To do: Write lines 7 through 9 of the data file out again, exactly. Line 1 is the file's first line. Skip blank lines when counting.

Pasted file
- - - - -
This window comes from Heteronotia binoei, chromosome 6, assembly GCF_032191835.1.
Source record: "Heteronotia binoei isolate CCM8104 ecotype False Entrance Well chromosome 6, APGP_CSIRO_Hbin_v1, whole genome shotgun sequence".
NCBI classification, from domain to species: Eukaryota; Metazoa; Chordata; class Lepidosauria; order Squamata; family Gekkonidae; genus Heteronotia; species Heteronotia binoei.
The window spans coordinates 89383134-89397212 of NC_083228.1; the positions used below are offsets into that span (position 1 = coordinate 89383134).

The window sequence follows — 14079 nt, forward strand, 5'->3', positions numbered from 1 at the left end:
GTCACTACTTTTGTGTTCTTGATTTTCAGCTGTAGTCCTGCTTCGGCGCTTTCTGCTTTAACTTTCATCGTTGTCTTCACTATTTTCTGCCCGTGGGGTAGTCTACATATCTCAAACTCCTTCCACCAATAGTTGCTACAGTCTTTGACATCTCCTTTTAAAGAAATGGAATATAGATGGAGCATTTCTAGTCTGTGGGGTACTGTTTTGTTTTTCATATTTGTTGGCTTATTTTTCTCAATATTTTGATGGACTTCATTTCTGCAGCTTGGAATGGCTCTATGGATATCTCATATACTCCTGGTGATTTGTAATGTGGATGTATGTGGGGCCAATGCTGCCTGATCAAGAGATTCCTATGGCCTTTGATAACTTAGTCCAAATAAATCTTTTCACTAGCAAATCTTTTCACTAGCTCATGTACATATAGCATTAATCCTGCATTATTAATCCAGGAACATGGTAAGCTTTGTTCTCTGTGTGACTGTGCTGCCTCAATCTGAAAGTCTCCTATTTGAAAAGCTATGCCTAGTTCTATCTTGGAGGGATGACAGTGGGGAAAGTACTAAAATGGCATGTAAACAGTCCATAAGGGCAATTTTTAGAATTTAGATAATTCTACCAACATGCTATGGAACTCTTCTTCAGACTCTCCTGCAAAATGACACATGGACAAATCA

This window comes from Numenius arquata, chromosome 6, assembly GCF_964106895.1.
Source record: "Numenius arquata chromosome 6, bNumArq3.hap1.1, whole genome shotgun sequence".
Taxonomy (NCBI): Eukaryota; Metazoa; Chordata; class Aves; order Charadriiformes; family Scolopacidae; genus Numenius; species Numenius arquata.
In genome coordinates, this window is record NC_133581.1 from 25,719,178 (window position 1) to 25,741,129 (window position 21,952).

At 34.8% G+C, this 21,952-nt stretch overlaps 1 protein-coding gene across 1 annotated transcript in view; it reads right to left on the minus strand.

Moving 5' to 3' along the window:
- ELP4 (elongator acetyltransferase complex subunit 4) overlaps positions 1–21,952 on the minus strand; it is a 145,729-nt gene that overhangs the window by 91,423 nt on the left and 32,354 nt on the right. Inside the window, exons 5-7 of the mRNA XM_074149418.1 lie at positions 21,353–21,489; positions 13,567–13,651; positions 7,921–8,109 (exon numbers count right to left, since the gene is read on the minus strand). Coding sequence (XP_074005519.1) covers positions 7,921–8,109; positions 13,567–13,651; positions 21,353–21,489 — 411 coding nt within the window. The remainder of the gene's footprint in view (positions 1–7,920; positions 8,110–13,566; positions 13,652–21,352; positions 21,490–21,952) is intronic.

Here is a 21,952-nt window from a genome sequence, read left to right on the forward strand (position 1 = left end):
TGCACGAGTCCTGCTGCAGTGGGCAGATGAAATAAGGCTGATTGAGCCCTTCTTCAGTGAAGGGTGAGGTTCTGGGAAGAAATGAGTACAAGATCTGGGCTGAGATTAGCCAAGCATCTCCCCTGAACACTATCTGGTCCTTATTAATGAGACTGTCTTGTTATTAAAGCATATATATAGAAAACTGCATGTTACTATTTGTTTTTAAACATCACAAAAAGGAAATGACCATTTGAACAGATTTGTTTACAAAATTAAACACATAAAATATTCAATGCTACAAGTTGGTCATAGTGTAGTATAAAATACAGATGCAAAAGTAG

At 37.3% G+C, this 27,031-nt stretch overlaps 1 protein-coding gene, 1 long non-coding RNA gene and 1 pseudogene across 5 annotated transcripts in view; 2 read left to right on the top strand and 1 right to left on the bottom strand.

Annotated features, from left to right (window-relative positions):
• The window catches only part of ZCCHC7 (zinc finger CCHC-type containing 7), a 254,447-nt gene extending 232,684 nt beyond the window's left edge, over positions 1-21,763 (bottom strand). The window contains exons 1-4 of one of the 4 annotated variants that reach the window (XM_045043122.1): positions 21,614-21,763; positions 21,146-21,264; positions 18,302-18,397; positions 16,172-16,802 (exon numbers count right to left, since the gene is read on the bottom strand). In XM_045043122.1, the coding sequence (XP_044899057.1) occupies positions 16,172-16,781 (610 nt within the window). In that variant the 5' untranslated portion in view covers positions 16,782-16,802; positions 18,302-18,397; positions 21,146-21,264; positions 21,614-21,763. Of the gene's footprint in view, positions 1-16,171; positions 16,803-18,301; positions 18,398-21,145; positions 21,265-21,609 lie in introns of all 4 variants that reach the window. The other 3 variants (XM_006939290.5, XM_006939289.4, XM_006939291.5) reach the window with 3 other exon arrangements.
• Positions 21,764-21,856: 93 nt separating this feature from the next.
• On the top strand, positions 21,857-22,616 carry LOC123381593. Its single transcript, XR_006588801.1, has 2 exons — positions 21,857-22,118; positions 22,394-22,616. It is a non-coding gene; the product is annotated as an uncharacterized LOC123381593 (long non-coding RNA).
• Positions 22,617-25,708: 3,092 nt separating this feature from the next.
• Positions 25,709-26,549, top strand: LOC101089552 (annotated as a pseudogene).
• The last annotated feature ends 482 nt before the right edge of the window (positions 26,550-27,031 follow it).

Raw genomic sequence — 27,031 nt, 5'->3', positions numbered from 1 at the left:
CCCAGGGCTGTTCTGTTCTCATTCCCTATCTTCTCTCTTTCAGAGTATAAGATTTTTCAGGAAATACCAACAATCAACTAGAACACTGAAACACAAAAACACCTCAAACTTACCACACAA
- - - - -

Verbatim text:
This window comes from Numenius arquata, chromosome 6, assembly GCF_964106895.1.
Source record: "Numenius arquata chromosome 6, bNumArq3.hap1.1, whole genome shotgun sequence".
Taxonomy (NCBI): Eukaryota; Metazoa; Chordata; class Aves; order Charadriiformes; family Scolopacidae; genus Numenius; species Numenius arquata.